Bees and the pollination they provide are essential to growing fruits and veggies but their numbers have mysteriously declined in the past decade, so FruitGuys News has started a Bee Beat to cover these unsung farm heroes. We've reported on the FruitGuys Farm Steward beehive program and the Bees vs. Seeds conundrum in Fresno, CA. Now we spotlight a northern California bee product company dedicated to educating consumers about the beauty and importance of the api.
You can’t miss BeeKind, the Sebastopol, CA honey and beekeeper supply store. Katia and Doug Vincent opened the store in 2004 and installed a beautiful bee mural on the outside of the building on Route 116. The Vincents have an unrivaled selection of honey and a tasting bar to sample the many varieties made from different plants, seasons, and regions. You can choose Tupelo, Orange Blossom, or Sage; infused or creamed; honey from secluded Bolinas pastures or San Francisco gardens. Beeswax, from finished candles to candle making supplies, propolis, bee venom, royal jelly, and other health and beauty supplies, are also shipped nationwide. Their product list is a great reminder of the amazing capabilities of bees.
But BeeKind’s real work is supplying and educating beekeepers. They hold regular beekeeping classes and carry a large assortment of beekeeping supplies, from pith helmets to observation hives. As expert apiarists, they can capture swarms of bees that have defected from a mother hive. Usually people view them as pests but Doug says 2009 has been different. “Last year we'd get 5-10 swarms calls a day. This year an overwhelming number of people want to buy hives to save them in.” Media coverage of the mysterious bee colony collapses in the U.S. and around the world has raised awareness of bees’ importance, and possible precariousness. Honeybees pollinate an estimated $14 billion of seeds and crops in the U.S., according to a Cornell University study. Apples, carrots, almonds, broccoli, and cantaloupe are just a few of the crops that depend almost entirely on bee pollination.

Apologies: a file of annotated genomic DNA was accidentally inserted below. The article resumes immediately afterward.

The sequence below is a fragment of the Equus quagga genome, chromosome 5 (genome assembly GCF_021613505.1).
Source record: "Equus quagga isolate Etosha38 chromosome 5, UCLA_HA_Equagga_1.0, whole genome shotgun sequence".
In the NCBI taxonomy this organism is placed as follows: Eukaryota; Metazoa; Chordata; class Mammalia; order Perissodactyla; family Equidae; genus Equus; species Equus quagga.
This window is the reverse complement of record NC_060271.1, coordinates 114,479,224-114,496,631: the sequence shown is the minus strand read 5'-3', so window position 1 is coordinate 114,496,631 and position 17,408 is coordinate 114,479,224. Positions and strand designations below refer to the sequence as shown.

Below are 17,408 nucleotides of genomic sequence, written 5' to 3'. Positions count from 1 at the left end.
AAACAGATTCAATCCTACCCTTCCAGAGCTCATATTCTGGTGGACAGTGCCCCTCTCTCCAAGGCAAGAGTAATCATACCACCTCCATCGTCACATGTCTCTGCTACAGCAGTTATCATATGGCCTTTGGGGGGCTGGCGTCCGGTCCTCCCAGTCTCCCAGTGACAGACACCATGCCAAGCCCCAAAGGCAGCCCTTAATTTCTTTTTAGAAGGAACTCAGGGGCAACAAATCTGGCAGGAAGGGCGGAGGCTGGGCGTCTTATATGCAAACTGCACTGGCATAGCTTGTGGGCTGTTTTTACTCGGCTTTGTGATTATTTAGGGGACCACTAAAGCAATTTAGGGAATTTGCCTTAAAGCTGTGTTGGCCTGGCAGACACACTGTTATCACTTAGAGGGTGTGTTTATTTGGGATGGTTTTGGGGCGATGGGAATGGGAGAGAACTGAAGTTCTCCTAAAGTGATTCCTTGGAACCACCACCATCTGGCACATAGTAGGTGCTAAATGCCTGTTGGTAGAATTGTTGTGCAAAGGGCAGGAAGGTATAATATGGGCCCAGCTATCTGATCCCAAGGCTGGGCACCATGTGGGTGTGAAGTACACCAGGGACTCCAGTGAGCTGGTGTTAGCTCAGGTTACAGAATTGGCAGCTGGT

The Vincents work with organizations like the Partners for Sustainable Pollination to educate the public and promote bee sustainability. They work with seed suppliers and nurseries on “pollinator blend” cover crops for use in vineyards and orchards. Home gardeners can find bee friendly-plants at nurseries by looking for stickers from The Yellow Dot Project.
Nationwide, beekeeping classes have increased attendance, even in New York City where its illegal to keep bees. In Pennsylvania there has been a 30-40 percent increase in beekeeping classes. “Colony Collapse Disorder has been bad for bees, but sure has increased awareness in the importance of bees.” says Lee Miller President of Pennsylvania State Beekeepers Association. Even The White House has installed beehives to pollinate its new garden. August 21 is National Honey Bee Awareness Day. A sweet idea indeed.
Heidi Lewis writes about farms, bees, and fruit from her home in Sonoma County, CA. She's been with The FruitGuys since they were FruitKids.